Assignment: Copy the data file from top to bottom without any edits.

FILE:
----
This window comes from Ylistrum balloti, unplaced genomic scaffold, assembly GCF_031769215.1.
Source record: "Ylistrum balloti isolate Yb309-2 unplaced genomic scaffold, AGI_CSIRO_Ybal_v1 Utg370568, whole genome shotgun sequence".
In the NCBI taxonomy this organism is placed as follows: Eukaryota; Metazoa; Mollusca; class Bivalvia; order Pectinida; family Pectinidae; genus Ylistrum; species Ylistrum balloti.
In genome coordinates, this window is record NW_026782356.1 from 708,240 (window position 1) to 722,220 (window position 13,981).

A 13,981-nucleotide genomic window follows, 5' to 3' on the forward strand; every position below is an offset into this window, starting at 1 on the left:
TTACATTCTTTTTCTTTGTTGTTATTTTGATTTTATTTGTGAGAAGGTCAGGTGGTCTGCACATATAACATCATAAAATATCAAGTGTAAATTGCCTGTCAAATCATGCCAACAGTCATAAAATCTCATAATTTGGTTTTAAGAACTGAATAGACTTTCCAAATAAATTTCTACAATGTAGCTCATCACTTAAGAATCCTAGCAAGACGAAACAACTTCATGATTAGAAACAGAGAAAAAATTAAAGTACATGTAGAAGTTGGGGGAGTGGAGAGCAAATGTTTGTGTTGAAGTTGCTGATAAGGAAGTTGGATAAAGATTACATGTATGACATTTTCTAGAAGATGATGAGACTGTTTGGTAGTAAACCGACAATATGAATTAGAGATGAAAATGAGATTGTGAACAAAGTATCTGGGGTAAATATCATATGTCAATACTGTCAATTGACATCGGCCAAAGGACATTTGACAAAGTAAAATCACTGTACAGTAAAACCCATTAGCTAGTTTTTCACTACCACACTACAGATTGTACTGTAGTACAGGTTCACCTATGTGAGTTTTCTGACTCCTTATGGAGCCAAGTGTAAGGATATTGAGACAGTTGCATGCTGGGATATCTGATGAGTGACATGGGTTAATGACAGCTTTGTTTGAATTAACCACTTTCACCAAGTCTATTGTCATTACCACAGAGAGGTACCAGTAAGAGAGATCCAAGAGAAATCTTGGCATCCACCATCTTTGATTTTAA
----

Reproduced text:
This window comes from Ylistrum balloti, unplaced genomic scaffold, assembly GCF_031769215.1.
Source record: "Ylistrum balloti isolate Yb309-2 unplaced genomic scaffold, AGI_CSIRO_Ybal_v1 Utg370568, whole genome shotgun sequence".
In the NCBI taxonomy this organism is placed as follows: Eukaryota; Metazoa; Mollusca; class Bivalvia; order Pectinida; family Pectinidae; genus Ylistrum; species Ylistrum balloti.
In genome coordinates, this window is record NW_026782356.1 from 708,240 (window position 1) to 722,220 (window position 13,981).

A 13,981-nucleotide genomic window follows, 5' to 3' on the forward strand; every position below is an offset into this window, starting at 1 on the left:
TTACATTCTTTTTCTTTGTTGTTATTTTGATTTTATTTGTGAGAAGGTCAGGTGGTCTGCACATATAACATCATAAAATATCAAGTGTAAATTGCCTGTCAAATCATGCCAACAGTCATAAAATCTCATAATTTGGTTTTAAGAACTGAATAGACTTTCCAAATAAATTTCTACAATGTAGCTCATCACTTAAGAATCCTAGCAAGACGAAACAACTTCATGATTAGAAACAGAGAAAAAATTAAAGTACATGTAGAAGTTGGGGGAGTGGAGAGCAAATGTTTGTGTTGAAGTTGCTGATAAGGAAGTTGGATAAAGATTACATGTATGACATTTTCTAGAAGATGATGAGACTGTTTGGTAGTAAACCGACAATATGAATTAGAGATGAAAATGAGATTGTGAACAAAGTATCTGGGGTAAATATCATATGTCAATACTGTCAATTGACATCGGCCAAAGGACATTTGACAAAGTAAAATCACTGTACAGTAAAACCCATTAGCTAGTTTTTCACTACCACACTACAGATTGTACTGTAGTACAGGTTCACCTATGTGAGTTTTCTGACTCCTTATGGAGCCAAGTGTAAGGATATTGAGACAGTTGCATGCTGGGATATCTGATGAGTGACATGGGTTAATGACAGCTTTGTTTGAATTAACCACTTTCACCAAGTCTATTGTCATTACCACAGAGAGGTACCAGTAAGAGAGATCCAAGAGAAATCTTGGCATCCACCATCTTTGATTTTAA